Grantham University, a refugee from Hurricane Katrina that moved to Kansas City in 2005, is relocating its fast-growing online education operation to Lenexa from Zona Rosa, bringing 340 employees with it across the state border.
By KEVIN COLLISON
The Kansas City Star
The online private university has more than doubled enrollment to 17,000 students since moving from New Orleans to Kansas City and outgrown its space in the Northland mixed-use development.
The move to larger quarters in South Lake Technology Park will allow it to expand its staff to 450 employees over the next couple of years. The move is expected to be completed by March.
“We have been searching diligently for a space to accommodate our growing employee base in the Kansas City metropolitan area, and Lenexa offers exactly what we need,” Joseph McGrath, Grantham’s president, said in a statement.
Grantham is also an educational operation, but as a private business it would be eligible for incentives from the state of Kansas, including the PEAK program, which allows employers to keep 95 percent of their employee withholding taxes for up to seven years.
State economic development officials could not be reached immediately for comment but did issue a statement praising Grantham’s decision.
“Grantham has selected our state as the best place to grow, invest and create new jobs,” Kansas Commerce Secretary Pat George said. “That is great news for Kansans and our economy.”
In another twist on the Border War, Grantham University is moving to a 66,000-square-foot building at 16025 W. 113th St. that had been vacated by Freightquote. The online shipping firm was lured by Missouri incentives to move its offices and 1,200 employees to Kansas City last year.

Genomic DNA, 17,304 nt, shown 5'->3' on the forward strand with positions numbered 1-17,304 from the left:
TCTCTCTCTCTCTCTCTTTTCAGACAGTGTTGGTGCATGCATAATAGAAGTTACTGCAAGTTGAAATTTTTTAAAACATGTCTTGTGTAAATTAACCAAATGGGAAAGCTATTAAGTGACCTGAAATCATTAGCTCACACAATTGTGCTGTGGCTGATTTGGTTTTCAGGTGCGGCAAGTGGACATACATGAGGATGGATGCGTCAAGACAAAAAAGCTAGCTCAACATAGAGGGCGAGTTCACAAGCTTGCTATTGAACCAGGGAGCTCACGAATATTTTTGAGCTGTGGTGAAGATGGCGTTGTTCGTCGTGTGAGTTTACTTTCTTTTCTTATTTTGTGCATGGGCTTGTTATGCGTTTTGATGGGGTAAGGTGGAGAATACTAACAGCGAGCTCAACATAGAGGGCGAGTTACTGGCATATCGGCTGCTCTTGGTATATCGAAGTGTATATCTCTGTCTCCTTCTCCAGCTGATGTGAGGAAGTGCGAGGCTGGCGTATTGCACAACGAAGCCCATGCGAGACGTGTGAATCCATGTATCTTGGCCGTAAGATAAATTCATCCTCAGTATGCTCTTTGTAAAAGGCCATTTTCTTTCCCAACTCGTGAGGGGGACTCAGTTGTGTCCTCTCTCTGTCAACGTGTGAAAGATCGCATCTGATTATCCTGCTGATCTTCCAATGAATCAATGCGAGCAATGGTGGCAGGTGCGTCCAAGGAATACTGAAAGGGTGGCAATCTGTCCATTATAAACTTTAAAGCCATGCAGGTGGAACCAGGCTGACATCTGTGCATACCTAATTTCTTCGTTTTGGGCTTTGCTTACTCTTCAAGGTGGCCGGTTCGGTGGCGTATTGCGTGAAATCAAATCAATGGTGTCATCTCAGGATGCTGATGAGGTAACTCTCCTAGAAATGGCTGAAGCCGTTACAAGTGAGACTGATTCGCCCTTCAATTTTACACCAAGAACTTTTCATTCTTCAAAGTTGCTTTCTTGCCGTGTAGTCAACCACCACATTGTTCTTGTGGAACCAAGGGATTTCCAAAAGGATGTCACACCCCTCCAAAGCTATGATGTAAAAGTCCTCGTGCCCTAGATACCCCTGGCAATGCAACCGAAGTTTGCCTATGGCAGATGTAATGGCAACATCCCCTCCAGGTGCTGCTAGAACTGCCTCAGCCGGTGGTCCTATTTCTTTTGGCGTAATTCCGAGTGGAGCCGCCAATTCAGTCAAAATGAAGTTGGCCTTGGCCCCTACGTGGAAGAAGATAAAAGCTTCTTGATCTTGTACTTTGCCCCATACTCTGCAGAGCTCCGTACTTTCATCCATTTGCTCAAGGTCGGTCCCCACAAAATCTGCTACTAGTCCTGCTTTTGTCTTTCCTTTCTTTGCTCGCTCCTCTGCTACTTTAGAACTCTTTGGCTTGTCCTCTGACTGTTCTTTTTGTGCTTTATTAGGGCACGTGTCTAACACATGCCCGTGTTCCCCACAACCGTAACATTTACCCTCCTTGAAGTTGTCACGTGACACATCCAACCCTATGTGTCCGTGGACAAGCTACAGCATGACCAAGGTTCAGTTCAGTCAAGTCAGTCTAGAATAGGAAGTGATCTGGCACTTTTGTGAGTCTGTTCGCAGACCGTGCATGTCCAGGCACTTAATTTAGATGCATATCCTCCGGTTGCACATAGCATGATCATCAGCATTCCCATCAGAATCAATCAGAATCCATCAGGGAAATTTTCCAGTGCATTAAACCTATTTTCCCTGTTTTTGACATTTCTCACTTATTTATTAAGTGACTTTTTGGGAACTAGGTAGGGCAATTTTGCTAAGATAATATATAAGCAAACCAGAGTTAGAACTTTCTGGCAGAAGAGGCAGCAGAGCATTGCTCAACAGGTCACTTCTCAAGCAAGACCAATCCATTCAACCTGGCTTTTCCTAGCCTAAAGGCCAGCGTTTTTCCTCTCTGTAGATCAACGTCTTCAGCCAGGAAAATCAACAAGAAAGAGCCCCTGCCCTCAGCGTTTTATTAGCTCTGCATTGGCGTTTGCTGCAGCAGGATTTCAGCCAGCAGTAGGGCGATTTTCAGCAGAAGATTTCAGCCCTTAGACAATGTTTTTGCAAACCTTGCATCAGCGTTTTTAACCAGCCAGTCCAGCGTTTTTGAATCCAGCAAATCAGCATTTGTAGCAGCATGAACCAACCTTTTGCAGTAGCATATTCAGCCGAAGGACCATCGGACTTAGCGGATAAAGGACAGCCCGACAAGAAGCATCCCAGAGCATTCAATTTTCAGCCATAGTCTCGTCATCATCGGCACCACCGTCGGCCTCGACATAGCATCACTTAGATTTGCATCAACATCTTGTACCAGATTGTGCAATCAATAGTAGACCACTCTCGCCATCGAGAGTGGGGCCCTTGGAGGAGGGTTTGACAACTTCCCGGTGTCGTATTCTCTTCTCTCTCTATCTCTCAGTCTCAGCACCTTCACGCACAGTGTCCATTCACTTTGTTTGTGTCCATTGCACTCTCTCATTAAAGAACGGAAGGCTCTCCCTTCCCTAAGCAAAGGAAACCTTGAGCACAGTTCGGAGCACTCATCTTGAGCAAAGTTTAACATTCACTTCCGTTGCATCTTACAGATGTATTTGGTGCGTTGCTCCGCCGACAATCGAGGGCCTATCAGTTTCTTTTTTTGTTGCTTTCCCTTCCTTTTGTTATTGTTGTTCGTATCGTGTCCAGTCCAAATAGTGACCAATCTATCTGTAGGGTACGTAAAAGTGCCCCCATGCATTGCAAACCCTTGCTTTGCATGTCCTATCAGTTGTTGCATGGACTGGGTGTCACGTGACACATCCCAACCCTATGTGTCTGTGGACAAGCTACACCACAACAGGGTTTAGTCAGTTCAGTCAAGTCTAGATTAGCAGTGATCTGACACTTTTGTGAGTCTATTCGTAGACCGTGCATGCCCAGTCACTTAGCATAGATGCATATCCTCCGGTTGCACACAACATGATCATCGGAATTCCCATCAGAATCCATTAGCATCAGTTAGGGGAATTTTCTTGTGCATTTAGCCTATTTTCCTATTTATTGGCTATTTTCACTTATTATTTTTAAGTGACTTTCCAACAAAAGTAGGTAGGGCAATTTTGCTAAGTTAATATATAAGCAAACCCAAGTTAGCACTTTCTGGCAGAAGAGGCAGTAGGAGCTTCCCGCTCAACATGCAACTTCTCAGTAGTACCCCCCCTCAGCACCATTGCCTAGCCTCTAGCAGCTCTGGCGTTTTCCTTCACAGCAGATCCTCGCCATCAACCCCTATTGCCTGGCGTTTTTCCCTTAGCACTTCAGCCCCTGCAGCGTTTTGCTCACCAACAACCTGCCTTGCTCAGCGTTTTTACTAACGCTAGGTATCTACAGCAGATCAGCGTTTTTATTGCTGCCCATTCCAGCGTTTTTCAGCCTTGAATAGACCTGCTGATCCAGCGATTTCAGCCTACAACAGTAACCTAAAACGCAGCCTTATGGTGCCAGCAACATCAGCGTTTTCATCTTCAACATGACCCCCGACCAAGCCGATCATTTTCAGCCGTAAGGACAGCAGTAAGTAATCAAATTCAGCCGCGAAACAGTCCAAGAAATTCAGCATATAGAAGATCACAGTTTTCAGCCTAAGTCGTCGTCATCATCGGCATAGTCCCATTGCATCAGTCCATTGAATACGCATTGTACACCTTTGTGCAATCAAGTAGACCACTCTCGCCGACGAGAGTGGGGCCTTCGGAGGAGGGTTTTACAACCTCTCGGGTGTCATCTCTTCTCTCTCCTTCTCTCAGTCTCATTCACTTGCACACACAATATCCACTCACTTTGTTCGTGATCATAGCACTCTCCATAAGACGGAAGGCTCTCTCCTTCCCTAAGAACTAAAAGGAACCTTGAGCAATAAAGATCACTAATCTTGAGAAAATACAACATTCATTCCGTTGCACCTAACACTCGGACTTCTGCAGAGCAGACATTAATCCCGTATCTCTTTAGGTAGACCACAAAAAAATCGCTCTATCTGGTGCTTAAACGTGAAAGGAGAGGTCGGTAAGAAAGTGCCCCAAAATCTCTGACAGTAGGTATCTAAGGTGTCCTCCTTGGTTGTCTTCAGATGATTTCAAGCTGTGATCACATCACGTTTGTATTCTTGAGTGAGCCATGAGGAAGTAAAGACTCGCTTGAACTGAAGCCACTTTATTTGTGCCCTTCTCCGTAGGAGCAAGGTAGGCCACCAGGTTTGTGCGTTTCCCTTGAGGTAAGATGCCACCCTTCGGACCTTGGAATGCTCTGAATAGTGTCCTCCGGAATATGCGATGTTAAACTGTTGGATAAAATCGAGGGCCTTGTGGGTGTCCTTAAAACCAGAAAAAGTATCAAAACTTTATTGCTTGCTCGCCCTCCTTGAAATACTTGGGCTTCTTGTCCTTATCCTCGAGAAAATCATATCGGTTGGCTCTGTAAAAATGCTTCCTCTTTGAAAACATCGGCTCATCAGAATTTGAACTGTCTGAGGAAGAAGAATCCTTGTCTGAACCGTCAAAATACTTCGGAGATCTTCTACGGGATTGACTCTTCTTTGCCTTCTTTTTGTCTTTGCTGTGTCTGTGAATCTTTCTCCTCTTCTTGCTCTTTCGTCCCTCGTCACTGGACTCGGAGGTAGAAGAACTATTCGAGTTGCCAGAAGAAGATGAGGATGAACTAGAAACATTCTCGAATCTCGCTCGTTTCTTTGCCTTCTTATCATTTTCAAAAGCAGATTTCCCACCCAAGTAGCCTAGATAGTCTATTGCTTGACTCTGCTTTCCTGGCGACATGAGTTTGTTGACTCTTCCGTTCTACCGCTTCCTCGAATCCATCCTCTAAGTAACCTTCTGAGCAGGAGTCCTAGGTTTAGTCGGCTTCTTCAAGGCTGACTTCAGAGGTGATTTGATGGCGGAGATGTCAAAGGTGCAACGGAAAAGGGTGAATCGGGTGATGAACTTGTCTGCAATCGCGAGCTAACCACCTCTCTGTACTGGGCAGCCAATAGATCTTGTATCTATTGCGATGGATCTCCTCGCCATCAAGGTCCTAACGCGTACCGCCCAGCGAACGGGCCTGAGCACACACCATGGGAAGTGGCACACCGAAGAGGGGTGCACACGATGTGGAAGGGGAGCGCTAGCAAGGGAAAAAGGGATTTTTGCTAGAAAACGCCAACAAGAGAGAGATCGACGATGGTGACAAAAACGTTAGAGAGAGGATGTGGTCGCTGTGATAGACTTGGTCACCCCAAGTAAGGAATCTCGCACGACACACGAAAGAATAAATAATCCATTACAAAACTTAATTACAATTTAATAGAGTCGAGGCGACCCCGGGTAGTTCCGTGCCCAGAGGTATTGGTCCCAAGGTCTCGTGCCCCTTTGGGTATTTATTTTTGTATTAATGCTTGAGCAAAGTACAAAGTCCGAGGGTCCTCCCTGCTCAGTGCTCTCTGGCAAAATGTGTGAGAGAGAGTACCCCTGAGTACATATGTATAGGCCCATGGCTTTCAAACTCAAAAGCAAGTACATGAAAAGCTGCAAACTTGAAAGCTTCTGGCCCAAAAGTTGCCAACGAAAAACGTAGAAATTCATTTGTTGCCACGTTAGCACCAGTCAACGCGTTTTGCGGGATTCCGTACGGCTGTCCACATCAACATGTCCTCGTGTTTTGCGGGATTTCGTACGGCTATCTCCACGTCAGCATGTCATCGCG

The school, founded in 1951 by Donald Grantham, had been searching for new space around the metro for more than a year.
David Zimmer, president of Zimmer Real Estate Services, represented the university in its search. He said the ample parking available at the South Lake building, called EcoWorks I, made it particularly attractive for the Grantham administrative offices.
“They looked at buildings on both sides of the border,” Zimmer said. “Parking made the difference.”
Jeffrey Cropsey, Grantham’s vice president for strategic initiatives and external relations, said Kansas City has proved to be a great location for his school. Its first home in New Orleans was devastated by Hurricane Katrina, prompting the school to move.
“The school has been doing very well in recent years,” Cropsey said. “Everyone was so welcoming in Kansas City, both the political and business community. We were very happy to set up shop here.”
All of Grantham’s courses are offered online; there are no physical classrooms. The school, which offers 38 associate, bachelor’s and master’s degrees, is particularly popular with military personnel. The founder of the school was a World War II veteran who wanted to help fellow vets return to civilian life.
“They set the standard for excellence with the distance learning and training they provide, especially to military members and veterans,” said Blake Schreck, president of the Lenexa Chamber of Commerce. “We are proud to have them in our community.”
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